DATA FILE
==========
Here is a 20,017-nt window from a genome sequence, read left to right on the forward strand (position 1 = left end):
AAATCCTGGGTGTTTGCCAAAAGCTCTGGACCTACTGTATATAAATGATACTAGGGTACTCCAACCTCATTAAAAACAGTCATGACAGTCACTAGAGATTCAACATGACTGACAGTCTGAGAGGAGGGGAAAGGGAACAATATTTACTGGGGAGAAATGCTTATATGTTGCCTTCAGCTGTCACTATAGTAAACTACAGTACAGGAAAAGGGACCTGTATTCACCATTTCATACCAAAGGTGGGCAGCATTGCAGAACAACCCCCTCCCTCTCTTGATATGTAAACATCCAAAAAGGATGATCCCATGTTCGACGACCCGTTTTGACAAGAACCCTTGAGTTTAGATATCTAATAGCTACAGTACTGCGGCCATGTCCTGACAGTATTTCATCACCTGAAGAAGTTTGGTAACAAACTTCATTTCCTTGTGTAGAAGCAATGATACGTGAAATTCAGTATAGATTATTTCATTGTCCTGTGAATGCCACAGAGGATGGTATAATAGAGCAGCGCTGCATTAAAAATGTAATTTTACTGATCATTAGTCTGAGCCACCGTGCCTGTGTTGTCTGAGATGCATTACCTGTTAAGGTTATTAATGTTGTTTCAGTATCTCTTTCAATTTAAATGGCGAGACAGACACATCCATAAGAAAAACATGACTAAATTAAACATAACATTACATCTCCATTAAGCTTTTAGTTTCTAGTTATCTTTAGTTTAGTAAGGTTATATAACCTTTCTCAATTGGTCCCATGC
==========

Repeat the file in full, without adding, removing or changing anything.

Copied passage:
Here is a 20,017-nt window from a genome sequence, read left to right on the forward strand (position 1 = left end):
AAATCCTGGGTGTTTGCCAAAAGCTCTGGACCTACTGTATATAAATGATACTAGGGTACTCCAACCTCATTAAAAACAGTCATGACAGTCACTAGAGATTCAACATGACTGACAGTCTGAGAGGAGGGGAAAGGGAACAATATTTACTGGGGAGAAATGCTTATATGTTGCCTTCAGCTGTCACTATAGTAAACTACAGTACAGGAAAAGGGACCTGTATTCACCATTTCATACCAAAGGTGGGCAGCATTGCAGAACAACCCCCTCCCTCTCTTGATATGTAAACATCCAAAAAGGATGATCCCATGTTCGACGACCCGTTTTGACAAGAACCCTTGAGTTTAGATATCTAATAGCTACAGTACTGCGGCCATGTCCTGACAGTATTTCATCACCTGAAGAAGTTTGGTAACAAACTTCATTTCCTTGTGTAGAAGCAATGATACGTGAAATTCAGTATAGATTATTTCATTGTCCTGTGAATGCCACAGAGGATGGTATAATAGAGCAGCGCTGCATTAAAAATGTAATTTTACTGATCATTAGTCTGAGCCACCGTGCCTGTGTTGTCTGAGATGCATTACCTGTTAAGGTTATTAATGTTGTTTCAGTATCTCTTTCAATTTAAATGGCGAGACAGACACATCCATAAGAAAAACATGACTAAATTAAACATAACATTACATCTCCATTAAGCTTTTAGTTTCTAGTTATCTTTAGTTTAGTAAGGTTATATAACCTTTCTCAATTGGTCCCATGC